Ryan Reynold Opens Up For The First Time About His Disorder

It turns out; actors are more like us than we know. Take Ryan Reynolds. The star did an interview with The New York Times where he opened up and shared intimate details about his mental health and childhood. He has struggled with anxiety his entire life. He admitted to journalist Cara Buckley that despite being an actor, he suffers debilitating stage fright which can trigger his anxiety.

Buckley writes: “He gets wracked by dread and nausea before every talk-show appearance and becomes quite convinced he might die. During his ABC sitcom days, he chose to warm up the audience, partly to ingratiate  himself, but mostly to redirect his panic or, as he describes it, “the energy of just wanting to  throw up.” When we met at the Four Seasons here in Beverly Hills late one afternoon in April, he  had barely eaten all day, because interviews for profiles make him crazy jittery too.”

“I have anxiety, I’ve always had anxiety,” the Deadpool actor told The New York Times. “Both in the lighthearted ‘I’m anxious about this’ kind of thing, and I’ve been to the depths of  the darker end of the spectrum, which is not fun.”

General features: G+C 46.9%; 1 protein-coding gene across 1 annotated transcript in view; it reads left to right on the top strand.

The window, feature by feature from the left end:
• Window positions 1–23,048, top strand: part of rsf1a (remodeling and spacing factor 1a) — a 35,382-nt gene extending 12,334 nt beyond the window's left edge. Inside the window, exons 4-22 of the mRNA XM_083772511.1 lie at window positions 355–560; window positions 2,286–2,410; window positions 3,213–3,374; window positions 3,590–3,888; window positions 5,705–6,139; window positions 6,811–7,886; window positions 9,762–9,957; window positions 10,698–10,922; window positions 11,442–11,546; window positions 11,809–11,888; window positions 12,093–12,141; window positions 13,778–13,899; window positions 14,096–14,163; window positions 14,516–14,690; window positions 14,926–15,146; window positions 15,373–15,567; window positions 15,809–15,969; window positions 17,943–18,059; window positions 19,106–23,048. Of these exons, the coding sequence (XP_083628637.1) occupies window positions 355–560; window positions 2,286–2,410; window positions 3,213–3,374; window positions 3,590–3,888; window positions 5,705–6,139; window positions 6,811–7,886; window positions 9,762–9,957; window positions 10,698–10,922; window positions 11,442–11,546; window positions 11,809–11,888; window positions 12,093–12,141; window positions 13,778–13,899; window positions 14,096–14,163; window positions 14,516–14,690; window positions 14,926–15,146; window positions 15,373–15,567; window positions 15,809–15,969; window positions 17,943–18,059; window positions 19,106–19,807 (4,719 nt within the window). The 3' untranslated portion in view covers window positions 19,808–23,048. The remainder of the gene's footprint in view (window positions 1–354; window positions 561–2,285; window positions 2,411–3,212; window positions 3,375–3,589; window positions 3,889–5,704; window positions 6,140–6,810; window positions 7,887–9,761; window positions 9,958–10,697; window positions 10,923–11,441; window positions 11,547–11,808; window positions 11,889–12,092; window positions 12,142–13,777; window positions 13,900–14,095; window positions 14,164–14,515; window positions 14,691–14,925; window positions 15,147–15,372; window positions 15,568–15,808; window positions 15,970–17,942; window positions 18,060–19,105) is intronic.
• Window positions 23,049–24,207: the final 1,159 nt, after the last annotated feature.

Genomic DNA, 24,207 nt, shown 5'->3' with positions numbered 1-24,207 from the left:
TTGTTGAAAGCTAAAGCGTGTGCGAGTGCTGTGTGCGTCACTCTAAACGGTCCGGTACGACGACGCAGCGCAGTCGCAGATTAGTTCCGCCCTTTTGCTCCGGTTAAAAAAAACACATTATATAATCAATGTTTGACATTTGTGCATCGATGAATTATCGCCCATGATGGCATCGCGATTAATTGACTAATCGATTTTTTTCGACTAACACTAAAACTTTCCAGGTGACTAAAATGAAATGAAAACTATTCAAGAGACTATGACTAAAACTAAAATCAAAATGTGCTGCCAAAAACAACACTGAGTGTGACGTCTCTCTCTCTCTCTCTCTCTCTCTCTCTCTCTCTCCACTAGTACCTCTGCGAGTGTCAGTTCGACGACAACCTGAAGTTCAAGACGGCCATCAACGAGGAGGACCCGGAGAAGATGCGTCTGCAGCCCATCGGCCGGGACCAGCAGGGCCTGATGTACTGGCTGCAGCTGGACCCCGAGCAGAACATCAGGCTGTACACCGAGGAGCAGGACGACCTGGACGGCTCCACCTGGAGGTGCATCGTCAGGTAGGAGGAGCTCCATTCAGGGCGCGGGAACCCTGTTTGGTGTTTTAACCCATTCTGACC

To help him cope, Reynolds relies on his work on screen, but his darker humor as well, which is in full view on his social media profiles.

“The best part about spending the afternoon at Disneyland in 100-degree heat is passing away in front of so many children,” one tweet reads.

“I can go from researching a cramp on WebMD to coffin shopping in under 90 seconds,” says another.

The interview also touched on Reynold’s childhood and his strained relationship with his police officer father, Jim Reynolds.

He called his father the  “stress dispensary in our house.” He was always on edge when his Dad was around because he would be prone to screaming matches. To combat this stress and help not set his father off, the younger Reynolds would clean the house or mow the lawn.

“I became this young skin-covered micro manager,” he said. “When you stress out kids, there’s a  weird paradox that happens because they’re suddenly taking on things that aren’t theirs to take on.”

The actor explained doing interviews have become more bearable when he does them as his Deadpool character. “When the curtain opens, I turn on this knucklehead, and he kind of takes over and goes away again once I walk off set,” he said. “That’s that great self-defense mechanism. I figure if you’re going  to jump off a cliff, you might as well fly.”

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